On about day 3 of the sprouting, I re-perused Sally Fallon's recipe, and noticed that the sprouted wheat wasn't supposed to be dried - that the seeds and grains should be sprouted and then mixed up into a paste, then the whole of it dehydrated together. I knew that I didn't have enough waiting time to sprout up some more wheat (and besides, I only had hard wheat for bread-making on hand). I poked around for a new recipe to use some of the sprouted, dried and waiting-for-me-in-the-freezer soft wheat I did have.

I discovered a site that is probably no secret to most people, but it was new-to-me: Cheeseslave. I had heard of Cheeseslave, but never ventured over before, and now I have just one more devoted place to stop by on my Internet rounds. I knew right away after mixing up the cracker dough that I was smitten...

I found that rolling the somewhat soft dough between layers of parchment worked the best for me. I cut the parchment to the same size as my dehydrator trays, and then cut them into squares with a pizza cutter and slid the whole works into place. One new benefit I've discovered and love about dehydrating is the extra exercise it gives me - my set-up is in the basement, and I have to make several trips down there to load it and keep checking on it. Ann Marie (a.k.a. Cheeseslave) says that you can also bake the crackers, which would give them a nice toasty color. But despite their paleness, these are really packed with flavor. I made a half batch (the amounts listed below) just to test it out, but next time, I'll double everything and make better use of the dehydrator space.

Sprouted Grain and Poppy Seed Crackers (slightly adapted from Cheeseslave)
  • 2 1/2 c. sprouted wheat flour (purchased, or make your own)
  • 1 c. yogurt (or buttermilk)
  • 1/2 c. (1 stick) butter, mostly melted
  • 1/4 c. coconut oil, melted with the butter
  • 1 1/2 t. baking powder
  • 1 t. sea salt
  • about 1/4 c. sprouted poppy seeds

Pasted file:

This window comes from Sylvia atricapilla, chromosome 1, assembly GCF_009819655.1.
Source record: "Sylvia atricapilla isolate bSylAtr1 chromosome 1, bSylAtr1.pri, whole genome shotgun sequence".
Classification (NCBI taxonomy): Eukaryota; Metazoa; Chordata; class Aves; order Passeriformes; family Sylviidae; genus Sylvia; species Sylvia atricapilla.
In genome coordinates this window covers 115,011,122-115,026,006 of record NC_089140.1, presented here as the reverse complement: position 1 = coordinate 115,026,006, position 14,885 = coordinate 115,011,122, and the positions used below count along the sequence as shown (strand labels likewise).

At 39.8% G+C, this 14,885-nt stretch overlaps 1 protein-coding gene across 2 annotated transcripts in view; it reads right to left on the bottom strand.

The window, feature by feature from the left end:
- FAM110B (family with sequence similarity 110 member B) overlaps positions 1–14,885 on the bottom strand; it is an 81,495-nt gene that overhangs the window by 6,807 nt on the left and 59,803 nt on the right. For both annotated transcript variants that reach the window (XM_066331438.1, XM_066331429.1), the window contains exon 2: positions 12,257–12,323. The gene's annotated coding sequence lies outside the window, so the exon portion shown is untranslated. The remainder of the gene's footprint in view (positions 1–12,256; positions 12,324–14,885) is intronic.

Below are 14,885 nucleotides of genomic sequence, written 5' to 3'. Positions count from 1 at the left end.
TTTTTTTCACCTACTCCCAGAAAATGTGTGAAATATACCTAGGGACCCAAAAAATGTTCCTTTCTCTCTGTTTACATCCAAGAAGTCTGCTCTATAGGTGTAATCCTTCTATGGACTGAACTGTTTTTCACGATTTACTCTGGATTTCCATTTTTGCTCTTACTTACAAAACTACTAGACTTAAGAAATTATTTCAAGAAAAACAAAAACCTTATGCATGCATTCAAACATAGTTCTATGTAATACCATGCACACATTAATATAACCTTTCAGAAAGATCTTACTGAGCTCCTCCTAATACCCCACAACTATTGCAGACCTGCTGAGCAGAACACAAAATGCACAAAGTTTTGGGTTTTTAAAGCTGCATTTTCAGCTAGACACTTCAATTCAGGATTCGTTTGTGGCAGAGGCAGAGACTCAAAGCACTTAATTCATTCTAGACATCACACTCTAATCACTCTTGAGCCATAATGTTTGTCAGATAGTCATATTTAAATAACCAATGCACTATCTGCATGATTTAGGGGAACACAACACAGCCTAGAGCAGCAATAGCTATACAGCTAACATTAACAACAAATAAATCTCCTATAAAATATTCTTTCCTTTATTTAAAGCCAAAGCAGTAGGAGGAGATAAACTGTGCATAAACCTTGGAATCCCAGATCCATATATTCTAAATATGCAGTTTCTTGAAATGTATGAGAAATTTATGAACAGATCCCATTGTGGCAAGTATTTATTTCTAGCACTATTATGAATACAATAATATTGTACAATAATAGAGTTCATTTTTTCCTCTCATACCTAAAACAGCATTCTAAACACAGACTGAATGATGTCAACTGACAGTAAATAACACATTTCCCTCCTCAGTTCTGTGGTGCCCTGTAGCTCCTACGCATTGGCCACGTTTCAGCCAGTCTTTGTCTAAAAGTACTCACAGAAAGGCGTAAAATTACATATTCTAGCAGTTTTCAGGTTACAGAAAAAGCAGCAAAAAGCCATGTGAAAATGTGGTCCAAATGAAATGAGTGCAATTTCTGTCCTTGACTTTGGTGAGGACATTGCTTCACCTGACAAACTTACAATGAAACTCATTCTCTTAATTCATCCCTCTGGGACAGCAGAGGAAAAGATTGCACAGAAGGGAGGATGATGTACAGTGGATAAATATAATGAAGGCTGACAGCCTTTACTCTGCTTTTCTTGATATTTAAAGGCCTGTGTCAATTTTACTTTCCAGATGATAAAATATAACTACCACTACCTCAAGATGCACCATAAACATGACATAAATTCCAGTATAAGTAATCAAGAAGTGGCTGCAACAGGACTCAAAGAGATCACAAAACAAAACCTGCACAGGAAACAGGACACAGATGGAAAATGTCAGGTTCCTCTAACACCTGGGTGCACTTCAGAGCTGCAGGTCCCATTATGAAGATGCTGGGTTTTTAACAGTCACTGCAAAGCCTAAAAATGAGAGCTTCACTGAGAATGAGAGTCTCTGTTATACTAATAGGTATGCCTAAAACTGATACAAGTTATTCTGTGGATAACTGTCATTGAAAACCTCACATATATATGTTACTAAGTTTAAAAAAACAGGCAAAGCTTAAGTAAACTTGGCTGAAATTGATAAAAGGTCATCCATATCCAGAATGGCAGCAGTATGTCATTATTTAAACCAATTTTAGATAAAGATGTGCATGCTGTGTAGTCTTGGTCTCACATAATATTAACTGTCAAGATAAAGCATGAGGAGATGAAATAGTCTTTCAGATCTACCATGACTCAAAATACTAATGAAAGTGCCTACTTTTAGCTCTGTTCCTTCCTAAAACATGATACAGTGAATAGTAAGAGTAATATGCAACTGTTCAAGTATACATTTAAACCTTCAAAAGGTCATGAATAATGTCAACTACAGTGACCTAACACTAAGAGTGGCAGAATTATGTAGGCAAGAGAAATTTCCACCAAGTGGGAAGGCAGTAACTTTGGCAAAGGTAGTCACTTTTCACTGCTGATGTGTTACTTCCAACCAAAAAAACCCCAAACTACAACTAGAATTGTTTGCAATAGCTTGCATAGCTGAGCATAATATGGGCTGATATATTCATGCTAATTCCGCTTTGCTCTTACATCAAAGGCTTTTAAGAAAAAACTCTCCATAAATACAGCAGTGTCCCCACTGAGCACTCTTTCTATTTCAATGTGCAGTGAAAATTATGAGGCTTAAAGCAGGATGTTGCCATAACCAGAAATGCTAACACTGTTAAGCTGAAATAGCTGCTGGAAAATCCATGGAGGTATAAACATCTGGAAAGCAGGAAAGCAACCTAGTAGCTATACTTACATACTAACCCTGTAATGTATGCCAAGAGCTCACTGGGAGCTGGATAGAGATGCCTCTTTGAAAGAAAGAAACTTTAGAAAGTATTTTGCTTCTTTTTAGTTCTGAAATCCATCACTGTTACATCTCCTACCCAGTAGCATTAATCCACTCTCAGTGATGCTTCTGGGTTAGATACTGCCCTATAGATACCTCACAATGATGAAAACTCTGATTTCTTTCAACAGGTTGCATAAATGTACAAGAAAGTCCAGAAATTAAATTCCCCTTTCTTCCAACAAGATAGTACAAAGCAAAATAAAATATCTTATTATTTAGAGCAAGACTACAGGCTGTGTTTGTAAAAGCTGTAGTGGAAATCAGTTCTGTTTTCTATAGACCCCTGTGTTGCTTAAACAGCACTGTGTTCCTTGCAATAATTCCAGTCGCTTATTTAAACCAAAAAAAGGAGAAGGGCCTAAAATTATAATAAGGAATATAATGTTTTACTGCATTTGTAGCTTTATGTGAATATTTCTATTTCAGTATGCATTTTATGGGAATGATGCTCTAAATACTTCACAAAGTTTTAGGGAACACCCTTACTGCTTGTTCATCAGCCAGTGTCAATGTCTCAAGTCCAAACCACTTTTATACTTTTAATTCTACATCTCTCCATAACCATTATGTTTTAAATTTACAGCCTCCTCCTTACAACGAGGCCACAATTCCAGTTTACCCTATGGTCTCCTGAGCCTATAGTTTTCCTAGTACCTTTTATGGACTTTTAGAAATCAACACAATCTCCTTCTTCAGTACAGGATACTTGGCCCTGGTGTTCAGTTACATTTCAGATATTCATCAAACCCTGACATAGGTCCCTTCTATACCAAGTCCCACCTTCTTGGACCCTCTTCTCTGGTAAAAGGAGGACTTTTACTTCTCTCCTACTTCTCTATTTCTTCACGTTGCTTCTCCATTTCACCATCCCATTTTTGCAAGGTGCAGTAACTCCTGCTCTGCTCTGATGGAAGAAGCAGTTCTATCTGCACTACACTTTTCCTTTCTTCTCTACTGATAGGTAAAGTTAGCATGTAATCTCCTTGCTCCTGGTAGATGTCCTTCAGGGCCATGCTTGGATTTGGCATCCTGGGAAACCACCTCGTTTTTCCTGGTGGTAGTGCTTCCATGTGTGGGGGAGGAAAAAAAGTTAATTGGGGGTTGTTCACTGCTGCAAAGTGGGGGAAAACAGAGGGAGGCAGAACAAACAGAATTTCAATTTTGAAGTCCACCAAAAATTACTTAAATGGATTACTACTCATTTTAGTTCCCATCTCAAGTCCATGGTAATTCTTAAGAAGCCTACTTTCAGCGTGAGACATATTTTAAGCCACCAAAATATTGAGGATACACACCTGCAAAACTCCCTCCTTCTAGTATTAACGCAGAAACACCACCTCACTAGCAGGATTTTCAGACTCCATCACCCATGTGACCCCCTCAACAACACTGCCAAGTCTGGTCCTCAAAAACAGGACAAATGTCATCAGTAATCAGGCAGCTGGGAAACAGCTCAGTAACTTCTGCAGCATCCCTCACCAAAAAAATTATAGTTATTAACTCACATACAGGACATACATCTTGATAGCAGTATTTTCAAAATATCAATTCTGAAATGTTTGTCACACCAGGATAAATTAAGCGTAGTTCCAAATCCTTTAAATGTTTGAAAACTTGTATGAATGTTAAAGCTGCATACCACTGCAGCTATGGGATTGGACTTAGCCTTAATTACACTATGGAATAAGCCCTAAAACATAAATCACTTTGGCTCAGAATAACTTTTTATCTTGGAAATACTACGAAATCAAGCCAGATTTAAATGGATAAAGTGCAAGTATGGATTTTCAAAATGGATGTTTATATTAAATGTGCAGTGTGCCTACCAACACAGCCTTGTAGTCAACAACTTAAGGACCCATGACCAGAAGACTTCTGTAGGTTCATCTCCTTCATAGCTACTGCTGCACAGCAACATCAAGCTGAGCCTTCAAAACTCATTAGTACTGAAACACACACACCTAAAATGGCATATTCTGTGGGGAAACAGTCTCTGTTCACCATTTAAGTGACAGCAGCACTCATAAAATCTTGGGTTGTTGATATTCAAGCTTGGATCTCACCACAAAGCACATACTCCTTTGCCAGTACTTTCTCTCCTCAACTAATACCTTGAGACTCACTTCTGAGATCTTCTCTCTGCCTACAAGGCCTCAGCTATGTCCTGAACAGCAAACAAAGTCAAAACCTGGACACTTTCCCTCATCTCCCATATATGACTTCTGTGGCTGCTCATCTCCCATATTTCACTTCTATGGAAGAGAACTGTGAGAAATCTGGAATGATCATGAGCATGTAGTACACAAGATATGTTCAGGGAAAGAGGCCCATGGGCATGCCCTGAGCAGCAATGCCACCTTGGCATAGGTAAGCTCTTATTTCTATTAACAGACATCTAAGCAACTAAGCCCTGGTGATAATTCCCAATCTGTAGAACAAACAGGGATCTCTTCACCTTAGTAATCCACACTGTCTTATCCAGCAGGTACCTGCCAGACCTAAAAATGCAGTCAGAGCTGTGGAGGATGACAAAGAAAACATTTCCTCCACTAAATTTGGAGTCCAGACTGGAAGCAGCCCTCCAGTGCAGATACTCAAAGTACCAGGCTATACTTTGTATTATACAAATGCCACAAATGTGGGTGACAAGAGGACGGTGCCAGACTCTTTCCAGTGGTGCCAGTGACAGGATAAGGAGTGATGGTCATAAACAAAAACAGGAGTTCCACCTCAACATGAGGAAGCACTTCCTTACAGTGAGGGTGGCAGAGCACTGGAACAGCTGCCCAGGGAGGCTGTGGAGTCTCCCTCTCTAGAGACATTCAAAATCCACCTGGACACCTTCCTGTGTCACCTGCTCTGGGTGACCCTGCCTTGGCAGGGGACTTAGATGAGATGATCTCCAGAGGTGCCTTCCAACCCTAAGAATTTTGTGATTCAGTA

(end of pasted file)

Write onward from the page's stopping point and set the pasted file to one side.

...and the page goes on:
Using a stand mixer with paddle attachment (or by hand), combine sprouted flour with the yogurt. With machine running, add in the butter, coconut oil, baking powder and salt and continue to mix until a soft dough forms. Add in the sprouted seeds last, and mix until evenly distributed.

Divide the dough in half. Roll out dough between two sheets of parchment paper to about 1/8 inch thickness. Using a pizza wheel, cut dough into cracker size pieces - whatever shape or size you like. Transfer dough (I left it on the parchment) to a food dehydrator tray.

Dehydrate at 150 degrees or less for about 16 hours until fully dry and crisp. You can also use the low temperature oven method described by Cheeseslave, or bake them (on the parchment) on a sheet pan at 350 degrees for about 20 minutes.

When fully cooled, I stored mine in the freezer to ensure their freshness (and discourage myself from eating them all right away).

The crackers are surprisingly crisp and rich, but due to their fat content they are still amazingly delicate. They are rich enough, however, that I didn't feel like I couldn't stop eating them - just a few 2-inch square crackers were plenty for me. These taste like the most delicious wheat thin that you could ever imagine, and I would almost swear there was an addition of cheese to them too. That sprouted grain has such a specific, nutty sweetness to it... it's impossible to describe, and it's perfect in a cracker.

About half-way through the dehydrating process, I slid the parchment out from underneath the crackers.

I could see immediately a hundred different uses for these crackers - but since I'm trying Julia's awesome jam on everything lately, I tried that just after eating one plain. It was like a truly fancy dessert, one that upscale places serve that embrace both savory and sweet. The cracker almost took on a pie-crustiness that made me feel wildly trendy: like I could pull off charging $12 for a plate of 4 of these delectables. I smirked all the more knowing that I was tasting it mid-morning with no one else around to have to share with.

Sunday, March 13, 2011

On Happiness (And... The Giveaway Winner!)

Are you happy? There are so many ways one could answer that short three word sentence. Generally speaking, I am not given to fits of depression and remain fairly constant in my state of genuine contentment and happiness. I would say especially since I "work in the private sector" (a.k.a. my home), much of the working world's stresses that I used to feel have been long gone - going on almost 5 years now. That is a luxury I never take lightly.

The funny thing about a generally contented person like myself is that sometimes I get almost overwhelmed by the world. I am sad that I no longer know cursive. I get frustrated at myself for taking too much time for the virtual world and not on my own real life world. My heart breaks that it seems everyone everywhere is angry at someone in government be it left or right. And in particular this week, the natural disaster that plagued Japan - the images are devastating, and make any true happiness I feel seem dim and guilty.

I think sometimes it could be easy for me to give in to the feeling of hopelessness. Take a look at this bread, for example: